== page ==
Debts and a fall in global prices have hit the coffee industry hard, with many exporters facing the threat of bankruptcy.
The Vietnam Coffee and Cocoa Association said exporters in the country, the world's biggest robusta producer, have bad and overdue bank debts of VND6.33 trillion (US$298.65 million).
In the first half of the year they exported only 795,000 tons, down 24 percent year-on-year. Their revenues were down 22 percent to $1.7 billion.
News website Saigon Times quoted an unidentified director at a Ho Chi Minh City-based coffee exporter as saying companies are left with no choice but export despite falling prices and losses of 10-20 percent to repay debts.
During the industry's peak years in 2008-10 firms paid interest of 24 percent, so it is "understandable" that many are now drowning in debt since the interest rates are still very high but the situation has become adverse, the director said.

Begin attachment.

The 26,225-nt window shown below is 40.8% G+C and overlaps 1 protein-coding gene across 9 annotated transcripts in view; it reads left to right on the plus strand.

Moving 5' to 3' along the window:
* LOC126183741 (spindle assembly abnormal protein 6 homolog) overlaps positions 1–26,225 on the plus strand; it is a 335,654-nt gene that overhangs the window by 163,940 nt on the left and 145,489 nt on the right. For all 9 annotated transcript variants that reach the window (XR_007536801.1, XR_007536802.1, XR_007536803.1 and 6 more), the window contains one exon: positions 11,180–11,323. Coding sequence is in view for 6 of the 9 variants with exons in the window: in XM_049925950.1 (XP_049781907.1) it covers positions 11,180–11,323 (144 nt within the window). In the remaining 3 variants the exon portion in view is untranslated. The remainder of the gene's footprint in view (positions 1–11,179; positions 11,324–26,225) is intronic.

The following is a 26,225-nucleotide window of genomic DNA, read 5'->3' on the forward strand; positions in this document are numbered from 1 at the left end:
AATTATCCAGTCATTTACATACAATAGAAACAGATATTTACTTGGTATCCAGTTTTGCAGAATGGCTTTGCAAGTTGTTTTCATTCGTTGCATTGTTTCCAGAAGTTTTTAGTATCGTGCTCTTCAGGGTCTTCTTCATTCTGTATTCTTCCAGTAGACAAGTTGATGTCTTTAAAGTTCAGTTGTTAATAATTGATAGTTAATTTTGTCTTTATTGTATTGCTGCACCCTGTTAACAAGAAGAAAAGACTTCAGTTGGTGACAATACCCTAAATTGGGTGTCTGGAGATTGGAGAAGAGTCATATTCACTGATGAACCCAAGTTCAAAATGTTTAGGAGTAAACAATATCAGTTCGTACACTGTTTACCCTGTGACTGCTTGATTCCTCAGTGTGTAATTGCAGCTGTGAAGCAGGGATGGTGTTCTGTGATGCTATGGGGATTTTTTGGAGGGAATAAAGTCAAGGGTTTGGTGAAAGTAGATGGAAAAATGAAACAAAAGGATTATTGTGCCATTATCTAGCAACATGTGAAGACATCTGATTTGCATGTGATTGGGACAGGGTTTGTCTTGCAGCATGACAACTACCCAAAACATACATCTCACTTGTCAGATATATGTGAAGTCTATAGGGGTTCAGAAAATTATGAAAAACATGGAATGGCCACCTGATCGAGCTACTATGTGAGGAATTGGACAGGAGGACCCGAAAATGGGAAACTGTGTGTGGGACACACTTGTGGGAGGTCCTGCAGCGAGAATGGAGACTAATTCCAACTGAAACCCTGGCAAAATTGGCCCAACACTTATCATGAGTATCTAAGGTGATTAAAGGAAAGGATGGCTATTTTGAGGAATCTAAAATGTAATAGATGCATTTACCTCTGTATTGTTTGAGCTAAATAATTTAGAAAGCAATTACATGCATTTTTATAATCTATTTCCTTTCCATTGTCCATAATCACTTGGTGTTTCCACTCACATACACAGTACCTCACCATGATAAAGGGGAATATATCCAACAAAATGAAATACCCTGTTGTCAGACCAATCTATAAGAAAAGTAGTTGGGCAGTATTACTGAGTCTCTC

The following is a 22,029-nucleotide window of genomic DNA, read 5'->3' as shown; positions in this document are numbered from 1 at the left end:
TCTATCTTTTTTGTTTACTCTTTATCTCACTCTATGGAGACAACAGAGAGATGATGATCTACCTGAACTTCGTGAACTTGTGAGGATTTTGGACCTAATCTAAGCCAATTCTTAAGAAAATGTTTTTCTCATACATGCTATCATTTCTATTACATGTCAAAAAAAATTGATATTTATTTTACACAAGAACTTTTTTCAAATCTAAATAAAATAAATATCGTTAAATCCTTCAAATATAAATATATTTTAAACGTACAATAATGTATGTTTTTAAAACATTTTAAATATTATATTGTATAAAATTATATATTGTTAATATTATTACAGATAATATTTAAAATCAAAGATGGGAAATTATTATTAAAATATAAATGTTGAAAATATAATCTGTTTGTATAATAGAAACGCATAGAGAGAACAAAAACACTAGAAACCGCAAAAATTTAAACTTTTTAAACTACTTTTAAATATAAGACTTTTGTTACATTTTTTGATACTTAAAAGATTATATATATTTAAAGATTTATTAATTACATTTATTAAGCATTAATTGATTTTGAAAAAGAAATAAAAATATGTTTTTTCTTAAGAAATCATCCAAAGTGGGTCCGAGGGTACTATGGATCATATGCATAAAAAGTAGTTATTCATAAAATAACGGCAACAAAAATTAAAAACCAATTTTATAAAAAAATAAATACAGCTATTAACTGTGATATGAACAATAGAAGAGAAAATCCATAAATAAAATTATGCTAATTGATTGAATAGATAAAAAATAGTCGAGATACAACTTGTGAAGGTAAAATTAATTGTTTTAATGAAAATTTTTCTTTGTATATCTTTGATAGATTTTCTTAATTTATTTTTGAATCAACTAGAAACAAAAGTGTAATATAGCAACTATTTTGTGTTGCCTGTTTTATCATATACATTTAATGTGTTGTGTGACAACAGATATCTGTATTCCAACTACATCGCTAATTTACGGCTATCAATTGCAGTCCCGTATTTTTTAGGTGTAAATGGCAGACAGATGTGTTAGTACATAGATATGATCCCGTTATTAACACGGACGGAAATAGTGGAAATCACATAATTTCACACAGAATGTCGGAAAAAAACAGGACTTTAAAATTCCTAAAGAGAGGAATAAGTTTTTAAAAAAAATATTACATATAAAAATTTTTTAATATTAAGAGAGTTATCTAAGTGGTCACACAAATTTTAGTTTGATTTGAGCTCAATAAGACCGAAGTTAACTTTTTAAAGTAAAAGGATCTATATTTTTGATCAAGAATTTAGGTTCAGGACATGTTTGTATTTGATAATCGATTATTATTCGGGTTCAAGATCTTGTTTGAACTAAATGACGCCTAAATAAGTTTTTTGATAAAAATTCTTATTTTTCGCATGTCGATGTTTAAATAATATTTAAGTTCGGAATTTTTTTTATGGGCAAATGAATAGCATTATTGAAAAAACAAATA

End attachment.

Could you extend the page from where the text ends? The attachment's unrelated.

Domestic robusta prices fell to $1,740 a ton on June 14, the lowest in 16 months, according to the Promotion Center for Trade, Investment, and Tourism in Dak Lak Province, the nation's main growing region.
In London, coffee futures for September delivery stood at $1,753 a ton on June 18, lower than the $2,120 level exporters had hoped for, according to news website VOV.
Last year 43 coffee exporters in Dak Lak alone defaulted on bank loans, the province's Department of Industry and Trade said.
The southern province of Binh Duong had over 100 such borrowers.
Vicofa has proposed to the government a program to lend to exporters at low interest rates that would help them hold on to 200,000-300,000 tons of coffee and wait for prices to recover. The volume represents a fifth of the expected output in 2013-14.
The finance and agriculture ministries have asked the government to roll over the industry's loans for one to three years.
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